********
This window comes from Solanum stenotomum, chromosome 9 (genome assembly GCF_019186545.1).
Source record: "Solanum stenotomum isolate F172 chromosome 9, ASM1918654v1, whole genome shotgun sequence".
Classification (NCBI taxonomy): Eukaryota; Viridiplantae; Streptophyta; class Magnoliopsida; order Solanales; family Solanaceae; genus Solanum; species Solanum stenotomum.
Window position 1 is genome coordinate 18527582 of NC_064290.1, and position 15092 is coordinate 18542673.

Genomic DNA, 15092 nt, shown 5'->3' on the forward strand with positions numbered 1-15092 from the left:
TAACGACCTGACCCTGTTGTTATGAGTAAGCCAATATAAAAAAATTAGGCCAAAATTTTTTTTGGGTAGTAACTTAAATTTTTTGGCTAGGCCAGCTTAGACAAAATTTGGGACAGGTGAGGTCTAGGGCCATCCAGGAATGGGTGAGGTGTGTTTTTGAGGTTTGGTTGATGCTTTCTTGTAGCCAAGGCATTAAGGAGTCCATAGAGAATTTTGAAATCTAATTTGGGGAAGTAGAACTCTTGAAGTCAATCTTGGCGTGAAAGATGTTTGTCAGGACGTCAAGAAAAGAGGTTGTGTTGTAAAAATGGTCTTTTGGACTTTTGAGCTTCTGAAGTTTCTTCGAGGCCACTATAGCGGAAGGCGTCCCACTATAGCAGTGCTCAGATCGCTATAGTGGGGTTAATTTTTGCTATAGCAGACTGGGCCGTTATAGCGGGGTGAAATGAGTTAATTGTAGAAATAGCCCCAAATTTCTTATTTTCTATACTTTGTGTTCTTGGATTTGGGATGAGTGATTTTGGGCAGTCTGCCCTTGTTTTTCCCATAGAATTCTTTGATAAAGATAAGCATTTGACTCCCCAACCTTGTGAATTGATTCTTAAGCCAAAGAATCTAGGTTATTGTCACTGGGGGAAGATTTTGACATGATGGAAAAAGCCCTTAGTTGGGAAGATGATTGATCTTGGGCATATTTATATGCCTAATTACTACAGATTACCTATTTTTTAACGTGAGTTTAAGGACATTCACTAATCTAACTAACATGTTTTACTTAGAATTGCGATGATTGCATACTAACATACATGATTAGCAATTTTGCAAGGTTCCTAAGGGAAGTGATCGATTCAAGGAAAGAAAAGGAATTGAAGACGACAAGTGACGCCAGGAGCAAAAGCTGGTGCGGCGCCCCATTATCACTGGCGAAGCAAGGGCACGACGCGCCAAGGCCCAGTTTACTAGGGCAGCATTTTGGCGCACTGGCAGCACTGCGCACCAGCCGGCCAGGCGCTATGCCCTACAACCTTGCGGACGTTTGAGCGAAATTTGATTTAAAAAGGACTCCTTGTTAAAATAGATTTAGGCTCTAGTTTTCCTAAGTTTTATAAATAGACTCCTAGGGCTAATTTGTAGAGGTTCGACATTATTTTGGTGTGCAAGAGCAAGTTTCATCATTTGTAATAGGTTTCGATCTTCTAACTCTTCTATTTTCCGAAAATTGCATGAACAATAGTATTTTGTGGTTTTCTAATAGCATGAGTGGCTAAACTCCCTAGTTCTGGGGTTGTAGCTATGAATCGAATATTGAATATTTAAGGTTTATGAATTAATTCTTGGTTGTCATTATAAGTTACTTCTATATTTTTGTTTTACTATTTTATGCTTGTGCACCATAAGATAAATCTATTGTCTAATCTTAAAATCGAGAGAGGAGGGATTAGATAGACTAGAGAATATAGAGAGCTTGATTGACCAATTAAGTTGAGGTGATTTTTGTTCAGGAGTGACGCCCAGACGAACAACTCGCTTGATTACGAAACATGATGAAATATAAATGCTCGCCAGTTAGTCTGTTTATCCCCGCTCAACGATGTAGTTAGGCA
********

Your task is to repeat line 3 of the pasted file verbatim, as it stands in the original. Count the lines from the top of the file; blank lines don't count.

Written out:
Classification (NCBI taxonomy): Eukaryota; Viridiplantae; Streptophyta; class Magnoliopsida; order Solanales; family Solanaceae; genus Solanum; species Solanum stenotomum.